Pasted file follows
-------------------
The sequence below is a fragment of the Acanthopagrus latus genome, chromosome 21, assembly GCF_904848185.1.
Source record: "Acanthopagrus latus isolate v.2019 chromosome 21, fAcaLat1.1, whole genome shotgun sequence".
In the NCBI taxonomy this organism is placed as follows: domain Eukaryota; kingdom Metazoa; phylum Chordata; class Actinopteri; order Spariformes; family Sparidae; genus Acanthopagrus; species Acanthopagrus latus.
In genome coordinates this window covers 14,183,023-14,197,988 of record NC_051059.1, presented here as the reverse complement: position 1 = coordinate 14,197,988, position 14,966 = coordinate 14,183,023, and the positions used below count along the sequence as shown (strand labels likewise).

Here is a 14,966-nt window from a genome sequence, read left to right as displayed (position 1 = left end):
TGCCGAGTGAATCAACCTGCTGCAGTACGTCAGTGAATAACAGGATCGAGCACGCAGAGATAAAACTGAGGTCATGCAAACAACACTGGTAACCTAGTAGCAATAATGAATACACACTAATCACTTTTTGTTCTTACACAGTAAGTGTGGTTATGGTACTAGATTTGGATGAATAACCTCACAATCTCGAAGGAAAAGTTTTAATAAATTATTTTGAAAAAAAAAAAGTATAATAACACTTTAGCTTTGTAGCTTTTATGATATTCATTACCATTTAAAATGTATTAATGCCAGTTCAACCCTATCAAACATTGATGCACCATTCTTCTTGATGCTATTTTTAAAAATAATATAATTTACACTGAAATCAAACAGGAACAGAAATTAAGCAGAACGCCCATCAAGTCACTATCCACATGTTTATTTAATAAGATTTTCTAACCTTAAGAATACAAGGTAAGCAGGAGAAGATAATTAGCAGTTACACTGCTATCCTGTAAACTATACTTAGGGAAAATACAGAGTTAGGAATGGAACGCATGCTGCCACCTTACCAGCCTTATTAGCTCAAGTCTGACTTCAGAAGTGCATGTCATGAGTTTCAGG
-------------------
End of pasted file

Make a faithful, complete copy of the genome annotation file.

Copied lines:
The sequence below is a fragment of the Acanthopagrus latus genome, chromosome 21, assembly GCF_904848185.1.
Source record: "Acanthopagrus latus isolate v.2019 chromosome 21, fAcaLat1.1, whole genome shotgun sequence".
In the NCBI taxonomy this organism is placed as follows: domain Eukaryota; kingdom Metazoa; phylum Chordata; class Actinopteri; order Spariformes; family Sparidae; genus Acanthopagrus; species Acanthopagrus latus.
In genome coordinates this window covers 14,183,023-14,197,988 of record NC_051059.1, presented here as the reverse complement: position 1 = coordinate 14,197,988, position 14,966 = coordinate 14,183,023, and the positions used below count along the sequence as shown (strand labels likewise).

Here is a 14,966-nt window from a genome sequence, read left to right as displayed (position 1 = left end):
TGCCGAGTGAATCAACCTGCTGCAGTACGTCAGTGAATAACAGGATCGAGCACGCAGAGATAAAACTGAGGTCATGCAAACAACACTGGTAACCTAGTAGCAATAATGAATACACACTAATCACTTTTTGTTCTTACACAGTAAGTGTGGTTATGGTACTAGATTTGGATGAATAACCTCACAATCTCGAAGGAAAAGTTTTAATAAATTATTTTGAAAAAAAAAAAGTATAATAACACTTTAGCTTTGTAGCTTTTATGATATTCATTACCATTTAAAATGTATTAATGCCAGTTCAACCCTATCAAACATTGATGCACCATTCTTCTTGATGCTATTTTTAAAAATAATATAATTTACACTGAAATCAAACAGGAACAGAAATTAAGCAGAACGCCCATCAAGTCACTATCCACATGTTTATTTAATAAGATTTTCTAACCTTAAGAATACAAGGTAAGCAGGAGAAGATAATTAGCAGTTACACTGCTATCCTGTAAACTATACTTAGGGAAAATACAGAGTTAGGAATGGAACGCATGCTGCCACCTTACCAGCCTTATTAGCTCAAGTCTGACTTCAGAAGTGCATGTCATGAGTTTCAGG